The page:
The New Dispensation has set in motion the devolution process, which is provided for in the Constitution as one of the key pillars of development, with various activities being carried out to advance the concept.
It is important then for the generality of the population to understand where the Government is coming from, how it is implementing this concept and what it intends to achieve.
Politically, what needs to be made clear from the onset is that devolution does not make Zimbabwe a federal State, but will ensure the country continues to maintain its unitary State system.
In a unitary State system, the other only level of government apart from the central Government is either the local or municipal level whose powers are not accorded constitutional status.
In this system, the central Government makes a decision on which powers to devolve to the lower levels, and in the case of Zimbabwe, the Government is giving local councils, municipals and provinces the mandate to make decisions on developmental issues. A federal system entails that provincial governments have sovereignty, with powers to decide on a number of issues and making final decisions because of their autonomous status.
A misconception, which some held either ignorantly or deliberately for their own selfish purposes and tried to advance, was that devolution meant Zimbabwe would become a federal State.
That question was clarified unequivocally by the people during the work of the Constitution Parliamentary Select Committee which gathered views for the purposes of drafting the new Constitution. When it was put across on the way forward between a federal State and unitary State, the people went for a unitary State alongside implementation of devolution.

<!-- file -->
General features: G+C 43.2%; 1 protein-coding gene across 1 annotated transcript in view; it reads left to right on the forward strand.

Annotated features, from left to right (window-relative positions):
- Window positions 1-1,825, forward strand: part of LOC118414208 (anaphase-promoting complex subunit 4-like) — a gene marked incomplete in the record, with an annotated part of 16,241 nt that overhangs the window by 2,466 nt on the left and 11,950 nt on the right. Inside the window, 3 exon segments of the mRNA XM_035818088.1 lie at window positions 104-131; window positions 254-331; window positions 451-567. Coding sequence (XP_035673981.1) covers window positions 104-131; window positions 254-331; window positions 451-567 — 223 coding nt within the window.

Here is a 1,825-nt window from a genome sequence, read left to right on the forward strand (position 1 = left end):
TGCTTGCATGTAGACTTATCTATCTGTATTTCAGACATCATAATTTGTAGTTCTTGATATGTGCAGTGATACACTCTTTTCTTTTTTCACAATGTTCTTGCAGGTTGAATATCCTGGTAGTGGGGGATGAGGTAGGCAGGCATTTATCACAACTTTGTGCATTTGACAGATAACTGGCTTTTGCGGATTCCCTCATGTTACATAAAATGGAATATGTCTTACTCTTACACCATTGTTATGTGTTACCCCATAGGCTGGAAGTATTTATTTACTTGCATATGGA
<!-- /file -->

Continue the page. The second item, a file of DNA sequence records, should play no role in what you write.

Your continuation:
The preamble for the Constitution’s Chapter 14 states there will be devolution of power and responsibilities to lower tiers of government, but taking into cognisant desirability for “the preservation of national unity in Zimbabwe and the prevention of all forms of disunity and secessionism”.
The Constitution also mentions the desirability to ensure “the democratic participation in government by all citizens and communities in Zimbabwe” in light of devolution.
The desire is also to ensure “the equitable allocation of national resources and the participation of local communities in the determination of development priorities within their areas”.
There was a consensus during the constitution-making process that while the country is maintaining the unitary State system, there was still need to implement devolution to ensure that local communities are empowered to make development and economic decisions. In the process, the central Government will still be very much interested in the activities being carried out by the provinces and districts, with its technocrats offering technical advice.
What this means is that there should be constant interaction among the central Government, provincial structures and local government structures because the powers being devolved will still be superintendent by Government.
In working with the provincial and metropolitan councils, provincial ministers and the recently appointed provincial development coordinators will continue to carry out other functions that these councils cannot perform.
These functions include services that Government has traditionally offered to the people that are divorced from the developmental agenda of the province or the metropolitan area.
Section 264 (2) of the Constitution is clear on the specific goals and objectives of devolution. These are:
To give powers of local governance to the people and enhance their participation in the exercise of the powers of the State and in making decisions affecting them;
To promote democratic, effective, transparent, accountable and coherent government in Zimbabwe as a whole;
To preserve and foster the peace, national unity and indivisibility in Zimbabwe;
To recognise the right of communities to manage their own affairs and further their development;
To ensure equitable sharing of national and local resources;
To transfer responsibilities and resources from the national government in order to establish a sound financial base for each provincial and metropolitan council and local authority.
Where are we?